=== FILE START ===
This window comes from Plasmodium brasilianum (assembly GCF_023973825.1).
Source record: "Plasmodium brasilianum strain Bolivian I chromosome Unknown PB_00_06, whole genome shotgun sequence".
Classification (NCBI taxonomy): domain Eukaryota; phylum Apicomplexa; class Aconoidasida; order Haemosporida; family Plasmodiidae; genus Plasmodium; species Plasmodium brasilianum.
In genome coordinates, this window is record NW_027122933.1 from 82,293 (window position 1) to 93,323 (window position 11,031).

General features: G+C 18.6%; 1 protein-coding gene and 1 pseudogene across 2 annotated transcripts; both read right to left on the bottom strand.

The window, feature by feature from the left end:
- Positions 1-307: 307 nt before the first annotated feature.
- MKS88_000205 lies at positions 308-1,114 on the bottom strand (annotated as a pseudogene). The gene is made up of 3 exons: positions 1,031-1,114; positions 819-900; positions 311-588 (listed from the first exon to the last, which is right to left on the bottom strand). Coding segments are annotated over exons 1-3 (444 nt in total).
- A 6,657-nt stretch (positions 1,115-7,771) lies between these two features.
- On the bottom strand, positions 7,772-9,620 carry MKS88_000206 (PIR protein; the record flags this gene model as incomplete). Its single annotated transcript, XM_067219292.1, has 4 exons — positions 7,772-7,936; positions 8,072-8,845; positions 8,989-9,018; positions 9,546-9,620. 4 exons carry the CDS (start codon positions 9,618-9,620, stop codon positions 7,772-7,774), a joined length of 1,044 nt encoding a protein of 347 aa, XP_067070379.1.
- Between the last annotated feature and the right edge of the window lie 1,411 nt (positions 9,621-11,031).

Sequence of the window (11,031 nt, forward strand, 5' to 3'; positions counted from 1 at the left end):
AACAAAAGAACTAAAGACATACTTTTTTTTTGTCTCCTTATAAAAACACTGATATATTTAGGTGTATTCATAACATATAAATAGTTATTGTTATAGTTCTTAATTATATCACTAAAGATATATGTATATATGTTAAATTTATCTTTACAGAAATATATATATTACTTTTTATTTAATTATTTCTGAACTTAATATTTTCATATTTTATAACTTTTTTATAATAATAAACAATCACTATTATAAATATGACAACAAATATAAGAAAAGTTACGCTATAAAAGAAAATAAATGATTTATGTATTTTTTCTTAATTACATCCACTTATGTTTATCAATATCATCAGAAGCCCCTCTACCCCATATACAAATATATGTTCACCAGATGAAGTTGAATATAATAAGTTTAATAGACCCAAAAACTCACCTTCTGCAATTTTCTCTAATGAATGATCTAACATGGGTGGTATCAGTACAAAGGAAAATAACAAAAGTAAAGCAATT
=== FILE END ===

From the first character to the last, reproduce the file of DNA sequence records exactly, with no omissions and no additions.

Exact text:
This window comes from Plasmodium brasilianum (assembly GCF_023973825.1).
Source record: "Plasmodium brasilianum strain Bolivian I chromosome Unknown PB_00_06, whole genome shotgun sequence".
Classification (NCBI taxonomy): domain Eukaryota; phylum Apicomplexa; class Aconoidasida; order Haemosporida; family Plasmodiidae; genus Plasmodium; species Plasmodium brasilianum.
In genome coordinates, this window is record NW_027122933.1 from 82,293 (window position 1) to 93,323 (window position 11,031).

General features: G+C 18.6%; 1 protein-coding gene and 1 pseudogene across 2 annotated transcripts; both read right to left on the bottom strand.

The window, feature by feature from the left end:
- Positions 1-307: 307 nt before the first annotated feature.
- MKS88_000205 lies at positions 308-1,114 on the bottom strand (annotated as a pseudogene). The gene is made up of 3 exons: positions 1,031-1,114; positions 819-900; positions 311-588 (listed from the first exon to the last, which is right to left on the bottom strand). Coding segments are annotated over exons 1-3 (444 nt in total).
- A 6,657-nt stretch (positions 1,115-7,771) lies between these two features.
- On the bottom strand, positions 7,772-9,620 carry MKS88_000206 (PIR protein; the record flags this gene model as incomplete). Its single annotated transcript, XM_067219292.1, has 4 exons — positions 7,772-7,936; positions 8,072-8,845; positions 8,989-9,018; positions 9,546-9,620. 4 exons carry the CDS (start codon positions 9,618-9,620, stop codon positions 7,772-7,774), a joined length of 1,044 nt encoding a protein of 347 aa, XP_067070379.1.
- Between the last annotated feature and the right edge of the window lie 1,411 nt (positions 9,621-11,031).

Sequence of the window (11,031 nt, forward strand, 5' to 3'; positions counted from 1 at the left end):
AACAAAAGAACTAAAGACATACTTTTTTTTTGTCTCCTTATAAAAACACTGATATATTTAGGTGTATTCATAACATATAAATAGTTATTGTTATAGTTCTTAATTATATCACTAAAGATATATGTATATATGTTAAATTTATCTTTACAGAAATATATATATTACTTTTTATTTAATTATTTCTGAACTTAATATTTTCATATTTTATAACTTTTTTATAATAATAAACAATCACTATTATAAATATGACAACAAATATAAGAAAAGTTACGCTATAAAAGAAAATAAATGATTTATGTATTTTTTCTTAATTACATCCACTTATGTTTATCAATATCATCAGAAGCCCCTCTACCCCATATACAAATATATGTTCACCAGATGAAGTTGAATATAATAAGTTTAATAGACCCAAAAACTCACCTTCTGCAATTTTCTCTAATGAATGATCTAACATGGGTGGTATCAGTACAAAGGAAAATAACAAAAGTAAAGCAATT